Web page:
South Snohomish County is currently without any Certified Resource Centers. Executive Dave Somers announced that Snohomish County has awarded a total of $500,000 to Korean Community Service Center and The Clearwater School to operate Youth and Family Resource Centers in South County. Resource Centers provide individualized services ranging from public benefit navigation to employment connections and much more. The awards result from the Request for Proposals (RFP) issued in January and the funding comes from the County’s federal American Rescue Plan Act (ARPA) allocation.
“The pandemic has been challenging for working families across our county, which means the need for supportive services skyrocketed,” said Executive Somers. “That’s why we’re continuing to invest our federal recovery dollars in Youth and Family Resource Centers. They have a proven positive impact on our most vulnerable communities and create opportunities for families to receive personal assistance from a community-based provider focused on meeting their needs.”
“Families are the backbone of our community, and I am incredibly proud of the resilience that Snohomish County has demonstrated throughout our recovery from the pandemic. This investment in Youth and Family Resource Centers is a great opportunity to support the work that community organizations are doing to serve families in need,” said Snohomish County Council Chair Jared Mead (District 4).
“These two Resource Centers will be instrumental in building community throughout our county and will help showcase the wonderful diversity we have here in the third district and beyond,” said Councilmember Strom Peterson (District 3).
Youth and Family Resource Centers are operated by community-based organizations uniquely designed to respond to the local needs of the communities they serve. They provide a critical point of contact for individuals and/or families at or below 60 percent of the Area Median Income (AMI) to address their immediate needs while building connections to additional local services. Services provided have a specific focus on mitigating socio-economic harm caused by the COVID-19 pandemic.
Youth and Family Resource Centers support these five core tenets:
- Family Centeredness: Families as integral to the program’s success
- Family Strengthening: Supporting families to be strong, healthy, and safe
- Family Diversity: Acknowledging and respecting families’ diverse backgrounds
- Community Building: Engaging families in community building processes
- Evaluation: Continuous quality improvement to achieve positive results for families
Snohomish County awarded $250,000 in capacity-building funds to Korean Community Service Center (KCSC) to support efforts to become a certified Youth and Family Resource Center. KCSC provides direct services to address the impacts of structural inequities, including pro bono legal aid, Medicaid enrollment, mental health counseling, access to public housing, senior services, and case management. Pandemic response efforts including addressing food insecurity, providing rental assistance, promoting digital equity, providing COVID-19 tests and vaccine access.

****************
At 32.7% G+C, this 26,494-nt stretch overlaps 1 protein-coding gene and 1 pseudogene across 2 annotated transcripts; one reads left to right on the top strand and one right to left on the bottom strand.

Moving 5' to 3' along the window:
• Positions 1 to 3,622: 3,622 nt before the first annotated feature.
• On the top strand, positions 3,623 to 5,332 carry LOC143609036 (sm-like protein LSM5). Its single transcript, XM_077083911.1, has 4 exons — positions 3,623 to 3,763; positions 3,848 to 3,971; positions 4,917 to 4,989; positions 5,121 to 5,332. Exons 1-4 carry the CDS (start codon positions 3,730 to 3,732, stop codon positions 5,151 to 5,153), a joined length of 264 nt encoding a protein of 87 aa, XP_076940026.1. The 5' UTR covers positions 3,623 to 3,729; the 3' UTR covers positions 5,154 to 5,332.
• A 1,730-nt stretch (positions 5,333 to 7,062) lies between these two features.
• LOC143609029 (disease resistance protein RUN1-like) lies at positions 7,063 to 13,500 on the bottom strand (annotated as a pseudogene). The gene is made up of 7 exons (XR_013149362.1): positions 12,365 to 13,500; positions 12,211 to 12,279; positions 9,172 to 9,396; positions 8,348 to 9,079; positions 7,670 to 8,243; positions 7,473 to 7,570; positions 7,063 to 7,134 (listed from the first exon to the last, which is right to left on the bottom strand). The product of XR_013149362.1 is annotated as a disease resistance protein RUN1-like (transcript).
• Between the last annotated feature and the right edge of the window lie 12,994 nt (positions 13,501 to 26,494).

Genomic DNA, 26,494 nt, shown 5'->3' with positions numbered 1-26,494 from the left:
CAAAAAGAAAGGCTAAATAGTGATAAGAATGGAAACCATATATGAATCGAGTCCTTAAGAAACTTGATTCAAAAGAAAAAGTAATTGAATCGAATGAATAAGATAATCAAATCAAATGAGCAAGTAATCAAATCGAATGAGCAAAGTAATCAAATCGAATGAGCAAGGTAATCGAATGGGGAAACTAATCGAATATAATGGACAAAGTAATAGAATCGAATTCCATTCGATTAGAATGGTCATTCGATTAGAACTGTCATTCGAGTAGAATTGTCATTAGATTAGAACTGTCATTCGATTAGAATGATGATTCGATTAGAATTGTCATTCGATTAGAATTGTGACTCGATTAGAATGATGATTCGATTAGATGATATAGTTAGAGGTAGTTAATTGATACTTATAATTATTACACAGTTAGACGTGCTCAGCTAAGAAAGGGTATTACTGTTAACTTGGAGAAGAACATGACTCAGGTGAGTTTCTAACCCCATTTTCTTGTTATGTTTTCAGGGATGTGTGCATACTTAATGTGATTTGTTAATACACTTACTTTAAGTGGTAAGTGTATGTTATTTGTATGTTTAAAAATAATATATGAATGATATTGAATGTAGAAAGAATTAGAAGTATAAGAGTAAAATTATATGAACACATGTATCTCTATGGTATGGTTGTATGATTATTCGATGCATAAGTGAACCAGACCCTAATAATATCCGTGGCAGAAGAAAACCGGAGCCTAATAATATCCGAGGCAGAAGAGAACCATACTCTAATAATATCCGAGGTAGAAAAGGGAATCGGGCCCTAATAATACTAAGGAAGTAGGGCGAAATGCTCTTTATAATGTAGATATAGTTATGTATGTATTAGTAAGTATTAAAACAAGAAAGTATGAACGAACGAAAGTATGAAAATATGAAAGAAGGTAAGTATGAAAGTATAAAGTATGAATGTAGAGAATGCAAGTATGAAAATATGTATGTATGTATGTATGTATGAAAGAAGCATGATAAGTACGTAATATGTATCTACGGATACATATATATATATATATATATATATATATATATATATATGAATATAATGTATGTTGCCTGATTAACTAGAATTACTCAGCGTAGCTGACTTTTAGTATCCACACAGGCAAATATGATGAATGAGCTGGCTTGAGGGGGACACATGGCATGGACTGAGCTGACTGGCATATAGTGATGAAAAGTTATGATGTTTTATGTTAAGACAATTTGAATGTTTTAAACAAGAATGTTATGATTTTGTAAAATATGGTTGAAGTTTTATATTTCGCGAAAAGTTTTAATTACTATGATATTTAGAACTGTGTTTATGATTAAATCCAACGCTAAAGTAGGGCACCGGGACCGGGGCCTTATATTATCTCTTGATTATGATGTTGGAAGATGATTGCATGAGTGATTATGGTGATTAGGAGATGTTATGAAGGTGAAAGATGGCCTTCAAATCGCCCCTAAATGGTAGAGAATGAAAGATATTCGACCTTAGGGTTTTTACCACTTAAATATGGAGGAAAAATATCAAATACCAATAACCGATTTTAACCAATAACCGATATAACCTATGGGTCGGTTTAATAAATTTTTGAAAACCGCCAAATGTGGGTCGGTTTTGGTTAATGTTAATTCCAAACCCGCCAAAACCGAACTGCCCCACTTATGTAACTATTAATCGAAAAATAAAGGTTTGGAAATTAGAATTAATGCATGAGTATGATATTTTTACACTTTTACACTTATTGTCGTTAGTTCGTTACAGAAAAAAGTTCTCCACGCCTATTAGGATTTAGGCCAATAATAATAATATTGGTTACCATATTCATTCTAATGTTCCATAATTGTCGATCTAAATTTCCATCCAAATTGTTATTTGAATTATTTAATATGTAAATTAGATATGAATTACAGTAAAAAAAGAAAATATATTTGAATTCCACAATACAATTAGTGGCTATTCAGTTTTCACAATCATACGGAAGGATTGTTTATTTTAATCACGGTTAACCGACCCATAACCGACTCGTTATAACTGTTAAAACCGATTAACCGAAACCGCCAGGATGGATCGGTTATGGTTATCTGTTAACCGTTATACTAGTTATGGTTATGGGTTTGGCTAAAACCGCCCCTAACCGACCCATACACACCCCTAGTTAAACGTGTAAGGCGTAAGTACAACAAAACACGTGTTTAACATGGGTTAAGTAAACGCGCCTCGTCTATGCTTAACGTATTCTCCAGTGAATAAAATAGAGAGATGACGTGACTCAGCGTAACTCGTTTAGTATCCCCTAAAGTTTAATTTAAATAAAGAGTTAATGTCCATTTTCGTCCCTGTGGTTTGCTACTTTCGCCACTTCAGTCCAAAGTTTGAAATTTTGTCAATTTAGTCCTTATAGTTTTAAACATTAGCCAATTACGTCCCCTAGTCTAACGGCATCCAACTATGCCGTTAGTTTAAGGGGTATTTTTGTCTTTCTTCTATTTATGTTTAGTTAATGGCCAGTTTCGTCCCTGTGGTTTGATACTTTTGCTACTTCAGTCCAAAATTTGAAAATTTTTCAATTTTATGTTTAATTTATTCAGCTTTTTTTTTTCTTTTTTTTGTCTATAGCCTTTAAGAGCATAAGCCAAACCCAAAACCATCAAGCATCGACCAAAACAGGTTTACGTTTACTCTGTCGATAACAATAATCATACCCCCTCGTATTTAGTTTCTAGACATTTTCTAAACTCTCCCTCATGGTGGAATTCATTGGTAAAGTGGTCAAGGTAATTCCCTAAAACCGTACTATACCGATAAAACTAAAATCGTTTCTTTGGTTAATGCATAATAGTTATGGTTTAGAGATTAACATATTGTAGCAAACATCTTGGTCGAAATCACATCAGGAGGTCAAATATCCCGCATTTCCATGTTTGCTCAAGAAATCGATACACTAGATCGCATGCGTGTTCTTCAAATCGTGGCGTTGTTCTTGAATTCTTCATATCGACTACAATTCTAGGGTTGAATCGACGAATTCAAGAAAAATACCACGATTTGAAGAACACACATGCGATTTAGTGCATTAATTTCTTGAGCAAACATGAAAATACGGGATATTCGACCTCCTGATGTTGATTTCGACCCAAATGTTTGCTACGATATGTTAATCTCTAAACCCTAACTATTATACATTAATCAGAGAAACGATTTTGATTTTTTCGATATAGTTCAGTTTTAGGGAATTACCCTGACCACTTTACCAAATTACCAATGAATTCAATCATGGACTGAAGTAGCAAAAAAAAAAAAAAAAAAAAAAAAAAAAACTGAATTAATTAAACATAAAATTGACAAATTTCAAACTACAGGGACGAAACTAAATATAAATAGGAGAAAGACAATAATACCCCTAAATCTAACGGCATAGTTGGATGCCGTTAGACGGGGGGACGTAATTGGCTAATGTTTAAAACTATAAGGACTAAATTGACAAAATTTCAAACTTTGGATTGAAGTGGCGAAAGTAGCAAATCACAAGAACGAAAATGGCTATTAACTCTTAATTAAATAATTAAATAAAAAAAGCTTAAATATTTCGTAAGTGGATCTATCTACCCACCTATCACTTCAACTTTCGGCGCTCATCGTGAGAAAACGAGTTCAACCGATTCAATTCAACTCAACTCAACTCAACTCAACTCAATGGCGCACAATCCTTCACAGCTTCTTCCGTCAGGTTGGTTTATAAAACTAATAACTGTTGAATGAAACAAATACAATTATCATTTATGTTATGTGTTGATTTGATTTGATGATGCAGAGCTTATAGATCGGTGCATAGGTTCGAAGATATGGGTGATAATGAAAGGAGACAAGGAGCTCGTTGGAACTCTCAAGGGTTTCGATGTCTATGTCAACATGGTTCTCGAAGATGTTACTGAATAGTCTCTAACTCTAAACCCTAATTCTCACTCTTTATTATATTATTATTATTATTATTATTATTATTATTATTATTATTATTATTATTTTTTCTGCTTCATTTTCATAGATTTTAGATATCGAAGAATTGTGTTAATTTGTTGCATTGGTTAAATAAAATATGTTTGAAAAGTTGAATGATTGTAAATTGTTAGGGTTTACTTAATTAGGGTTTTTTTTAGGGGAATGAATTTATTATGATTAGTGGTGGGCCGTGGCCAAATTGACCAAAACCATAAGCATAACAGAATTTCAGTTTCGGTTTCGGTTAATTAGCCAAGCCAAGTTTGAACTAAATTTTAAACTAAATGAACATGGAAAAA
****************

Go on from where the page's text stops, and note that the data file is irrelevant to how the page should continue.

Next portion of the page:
“Over the past decade, our local Korean American community has continued to grow. The pandemic and rise in anti-Asian sentiment have revealed barriers to meeting basic needs, accessing culturally appropriate health and behavioral health services, and supporting resilient families and youth. KCSC is very excited about this wonderful opportunity to invest in the health and wellness of Snohomish County families and community,” said Joomi Kim, Executive Director, KCSC.
Snohomish County has also awarded $250,000 in capacity-building funds to The Clearwater School, in partnership with WAGRO Foundation and Mujeres con Actitud Latina, to support efforts to become a certified Youth and Family Resource Center. The organizations’ collaboration – the Family Well Being Center – provides pandemic prevention and care through resource distribution, vaccination clinics, education and wrap-around services in neighborhoods and communities. The organizations also provide workshops on issues ranging from parent and youth education, health and wellness, food access, and support for LGBTQIA+ youth and families.
“We are very excited and grateful to receive this support from Snohomish County. Through our work in crisis response to the COVID-19 pandemic we saw broad discrepancies in access to services across diverse communities. Many immigrant, refugee and BIPOC families face barriers in obtaining basic care. We draw on trusting relationships with community members to more effectively bring culturally sensitive and relevant services into neighborhoods where people gather,” said Stephanie Sarantos, Executive Director, The Clearwater School. “Our multicultural youth and family resource center is an exciting extension of our work. Our Well Being Center seeks to improve mental and physical, spiritual and emotional health, and provide services that are directed by community voices and available to all. In addition to providing services, we are actively building connections and creating a sense of belonging and support. The strength of our work comes from leading with love.”
Executive Somers established the Office of Recovery & Resilience to guide the County’s recovery work by ensuring federal pandemic relief is administered quickly, effectively, and equitably. Information on the County’s recovery work can be found at Snohomish County Recovery.